That’s what happened in 2003 when Republican Arnold Schwarzenegger won a recall against Democratic Gov. Gray Davis. Schwarzenegger’s moderate politics never would have won a GOP primary but were appealing enough to voters fed up with the incumbent. Some Republicans hoped that would happen again this year, with former San Diego Mayor Kevin Faulconer, a moderate, on the ballot.
But there were two problems for the GOP. First, California is very different now compared to 2003 — it’s more liberal and more diverse. There are more than 3 million more registered Democrats in the state now than during the last recall, but nearly 400,000 fewer Republicans.
Second, Faulconer never caught on. Instead, Elder’s bombastic style, honed during his decades on talk radio and echoing Trump, vaulted him to the top of the Republican pack. Newsom, sensing a favorable contrast, started pounding Elder on the airwaves.
Some Republicans had hoped the populist approach of Elder, who is African American, could appeal to California’s diverse electorate. But that doesn’t seem to have worked.
“Larry Elder was exactly what Gavin Newsom needed,” said Rob Stutzman, a veteran California GOP strategist.
NEWSOM STEPS BACK FROM THE BRINK
There’s no question that Newsom won the recall election. But he might not have emerged unscathed.
When he was elected in 2018, Newsom was riding an anti-Trump wave in a state that saw itself as the heart of the “resistance” to Republican power in Washington. The former San Francisco mayor was mulled as a possible future presidential candidate.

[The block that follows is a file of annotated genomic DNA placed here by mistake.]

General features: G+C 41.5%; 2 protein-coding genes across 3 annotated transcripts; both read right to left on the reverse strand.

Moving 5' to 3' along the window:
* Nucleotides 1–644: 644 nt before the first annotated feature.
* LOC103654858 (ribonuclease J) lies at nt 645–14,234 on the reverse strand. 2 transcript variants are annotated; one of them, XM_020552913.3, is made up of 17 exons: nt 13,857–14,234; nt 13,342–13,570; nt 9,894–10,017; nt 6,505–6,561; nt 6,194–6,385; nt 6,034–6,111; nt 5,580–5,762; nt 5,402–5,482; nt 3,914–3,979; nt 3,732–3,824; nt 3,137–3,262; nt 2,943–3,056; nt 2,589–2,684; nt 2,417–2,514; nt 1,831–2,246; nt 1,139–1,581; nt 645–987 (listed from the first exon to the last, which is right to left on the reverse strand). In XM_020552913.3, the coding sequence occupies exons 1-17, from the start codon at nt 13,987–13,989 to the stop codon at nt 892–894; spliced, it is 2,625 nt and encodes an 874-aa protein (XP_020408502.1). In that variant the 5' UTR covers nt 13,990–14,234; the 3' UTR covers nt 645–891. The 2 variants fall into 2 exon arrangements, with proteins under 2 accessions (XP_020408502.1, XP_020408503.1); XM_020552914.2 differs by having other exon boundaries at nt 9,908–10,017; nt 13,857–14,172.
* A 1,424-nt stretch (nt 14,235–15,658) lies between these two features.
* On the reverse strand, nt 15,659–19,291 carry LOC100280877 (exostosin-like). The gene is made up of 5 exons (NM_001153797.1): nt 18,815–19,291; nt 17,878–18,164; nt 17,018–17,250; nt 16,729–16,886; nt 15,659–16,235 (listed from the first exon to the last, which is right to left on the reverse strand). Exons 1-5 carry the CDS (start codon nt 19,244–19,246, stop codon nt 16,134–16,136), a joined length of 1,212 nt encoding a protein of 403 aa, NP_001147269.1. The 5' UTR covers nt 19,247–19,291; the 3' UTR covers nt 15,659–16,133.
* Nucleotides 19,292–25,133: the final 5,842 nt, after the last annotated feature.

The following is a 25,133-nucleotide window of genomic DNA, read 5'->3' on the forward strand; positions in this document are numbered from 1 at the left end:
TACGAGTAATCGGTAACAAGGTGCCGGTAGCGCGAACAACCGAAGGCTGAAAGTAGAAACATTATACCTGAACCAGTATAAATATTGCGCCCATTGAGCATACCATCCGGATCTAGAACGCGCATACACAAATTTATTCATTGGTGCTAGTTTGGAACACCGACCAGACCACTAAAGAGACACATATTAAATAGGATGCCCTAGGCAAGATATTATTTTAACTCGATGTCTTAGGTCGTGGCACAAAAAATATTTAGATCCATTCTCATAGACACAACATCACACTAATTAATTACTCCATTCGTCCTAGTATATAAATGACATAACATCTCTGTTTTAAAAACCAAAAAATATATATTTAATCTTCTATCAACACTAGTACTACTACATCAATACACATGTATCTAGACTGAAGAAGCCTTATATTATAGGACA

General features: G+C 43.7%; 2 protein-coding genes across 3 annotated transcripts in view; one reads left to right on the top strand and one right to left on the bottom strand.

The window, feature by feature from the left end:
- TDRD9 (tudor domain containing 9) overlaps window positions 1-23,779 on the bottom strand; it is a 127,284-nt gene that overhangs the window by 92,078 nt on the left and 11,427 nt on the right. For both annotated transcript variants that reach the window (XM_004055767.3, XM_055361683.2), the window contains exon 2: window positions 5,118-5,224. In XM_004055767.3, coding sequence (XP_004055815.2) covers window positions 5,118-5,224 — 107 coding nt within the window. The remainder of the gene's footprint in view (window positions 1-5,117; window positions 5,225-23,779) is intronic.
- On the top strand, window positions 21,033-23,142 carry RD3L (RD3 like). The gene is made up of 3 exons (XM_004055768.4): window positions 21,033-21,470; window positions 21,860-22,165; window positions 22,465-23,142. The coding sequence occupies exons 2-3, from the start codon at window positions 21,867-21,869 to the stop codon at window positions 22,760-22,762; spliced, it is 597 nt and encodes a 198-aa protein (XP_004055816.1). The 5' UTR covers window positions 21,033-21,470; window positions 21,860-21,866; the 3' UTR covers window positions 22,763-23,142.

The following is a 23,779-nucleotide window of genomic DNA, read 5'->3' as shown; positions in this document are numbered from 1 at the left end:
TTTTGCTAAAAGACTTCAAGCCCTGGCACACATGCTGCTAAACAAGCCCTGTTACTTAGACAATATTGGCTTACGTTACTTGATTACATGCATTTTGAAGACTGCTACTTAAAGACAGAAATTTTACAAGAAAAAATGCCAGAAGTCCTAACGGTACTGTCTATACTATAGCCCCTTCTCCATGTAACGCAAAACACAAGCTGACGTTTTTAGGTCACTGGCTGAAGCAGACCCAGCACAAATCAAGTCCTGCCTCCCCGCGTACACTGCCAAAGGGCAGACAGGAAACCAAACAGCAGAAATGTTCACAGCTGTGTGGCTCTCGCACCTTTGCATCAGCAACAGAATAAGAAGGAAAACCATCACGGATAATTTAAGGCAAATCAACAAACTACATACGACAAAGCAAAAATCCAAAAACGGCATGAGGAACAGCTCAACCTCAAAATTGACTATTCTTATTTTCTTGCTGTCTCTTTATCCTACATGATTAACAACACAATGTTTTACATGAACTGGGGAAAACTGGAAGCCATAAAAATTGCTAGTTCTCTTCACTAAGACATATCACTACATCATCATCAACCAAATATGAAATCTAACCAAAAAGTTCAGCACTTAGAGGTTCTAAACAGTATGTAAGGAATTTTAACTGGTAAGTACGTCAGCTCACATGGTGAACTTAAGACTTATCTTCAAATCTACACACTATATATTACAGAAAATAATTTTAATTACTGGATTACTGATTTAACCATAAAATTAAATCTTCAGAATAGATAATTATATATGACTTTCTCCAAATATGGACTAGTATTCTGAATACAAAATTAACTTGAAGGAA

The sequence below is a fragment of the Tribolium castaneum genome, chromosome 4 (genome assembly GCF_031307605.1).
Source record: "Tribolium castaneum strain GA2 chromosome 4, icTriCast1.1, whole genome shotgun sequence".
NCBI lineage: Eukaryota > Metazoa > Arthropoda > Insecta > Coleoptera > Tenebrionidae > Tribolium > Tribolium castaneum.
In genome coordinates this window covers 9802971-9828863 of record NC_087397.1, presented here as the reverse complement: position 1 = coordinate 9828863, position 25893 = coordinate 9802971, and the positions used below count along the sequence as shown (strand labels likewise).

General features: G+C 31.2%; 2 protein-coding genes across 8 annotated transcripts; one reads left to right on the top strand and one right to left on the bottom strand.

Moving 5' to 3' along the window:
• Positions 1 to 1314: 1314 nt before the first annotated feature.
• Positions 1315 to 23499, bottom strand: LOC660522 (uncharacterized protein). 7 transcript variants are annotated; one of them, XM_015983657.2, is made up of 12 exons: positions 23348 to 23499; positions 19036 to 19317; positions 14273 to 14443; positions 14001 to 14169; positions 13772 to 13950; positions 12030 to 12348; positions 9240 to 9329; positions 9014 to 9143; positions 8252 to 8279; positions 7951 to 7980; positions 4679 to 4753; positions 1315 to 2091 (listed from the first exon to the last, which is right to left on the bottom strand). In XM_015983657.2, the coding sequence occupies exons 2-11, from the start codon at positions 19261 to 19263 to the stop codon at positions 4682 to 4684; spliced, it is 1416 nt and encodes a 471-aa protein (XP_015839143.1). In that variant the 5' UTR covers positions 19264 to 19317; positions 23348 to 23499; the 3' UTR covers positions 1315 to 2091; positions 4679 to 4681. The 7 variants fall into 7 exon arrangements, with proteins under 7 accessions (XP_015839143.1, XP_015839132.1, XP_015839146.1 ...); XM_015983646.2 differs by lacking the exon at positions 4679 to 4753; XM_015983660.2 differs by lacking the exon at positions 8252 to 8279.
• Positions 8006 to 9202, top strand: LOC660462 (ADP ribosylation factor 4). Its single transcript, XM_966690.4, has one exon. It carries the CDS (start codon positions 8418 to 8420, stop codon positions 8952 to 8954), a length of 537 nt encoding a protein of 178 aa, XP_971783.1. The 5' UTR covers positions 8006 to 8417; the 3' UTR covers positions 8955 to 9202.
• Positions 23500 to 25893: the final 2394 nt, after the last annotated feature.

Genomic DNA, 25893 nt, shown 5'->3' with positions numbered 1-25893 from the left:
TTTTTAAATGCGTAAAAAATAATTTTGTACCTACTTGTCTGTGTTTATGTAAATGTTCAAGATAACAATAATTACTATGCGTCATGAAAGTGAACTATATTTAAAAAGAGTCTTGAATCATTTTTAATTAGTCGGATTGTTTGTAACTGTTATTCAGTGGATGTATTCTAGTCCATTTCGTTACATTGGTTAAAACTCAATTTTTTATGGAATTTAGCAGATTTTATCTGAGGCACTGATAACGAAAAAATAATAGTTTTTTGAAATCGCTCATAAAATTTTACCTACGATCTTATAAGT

Three years later, his state is reeling from a brutal drought and accompanying wildfires. Heatwaves trigger rolling blackouts. Homelessness continues to plague the state’s megacities as the cost of housing shows no signs of letting up.
The recall demonstrated that Republicans are unlikely to beat Newsom in a partisan race. And the governor can boast of a lopsided win on Tuesday, though the precise margin likely won’t be known for weeks when all the ballots are counted.
But California has a large bench of Democrats who may be itching to move up and the state’s problems aren’t going away anytime soon. “I think there are Democrats who are watching this thing with their bibs on and their forks and knives out,” Stutzman said.
Newsom’s political operation was able to keep any major Democrats from running as an alternative in the recall, freeing him up to paint the effort as a partisan Republican scam. Will he be able to keep challengers out in 2022?
MUDDLED SIGNS FOR THE MIDTERMS
The recall is the first significant election of Joe Biden’s presidency and served as something of a political stress test for both parties ahead of next year’s midterms.
Democrats showed they could turn out their voters even as their party held the White House — a traditionally tough feat that is why the party in power usually loses seats in Congress in midterm elections. Republicans are trying to win back the House and Senate. Turnout in the recall was expected to be high — some experts predicted it’ll be in the neighborhood of the more than 12 million who voted in 2018 in California.
The rejection of the recall — and Elder — shows that a candidate who is too aligned with Trump remains toxic in some areas, both Democratic ones and also current political battlegrounds like formerly Republican Orange County.
Finally, the recall was a referendum on Newsom and how Californians wanted their state governed, particularly in regards to the coronavirus — an issue the governor has a lot of influence over. The midterms will be a referendum on Biden. The power the GOP could win — control of Congress — is not the executive branch, where coronavirus regulations have come from to date.
It’s not clear Democrats can mount the same defense of Congress as they did of their governor in the nation’s most populous state.
Associated Press writer Kathleen Ronayne contributed to this report.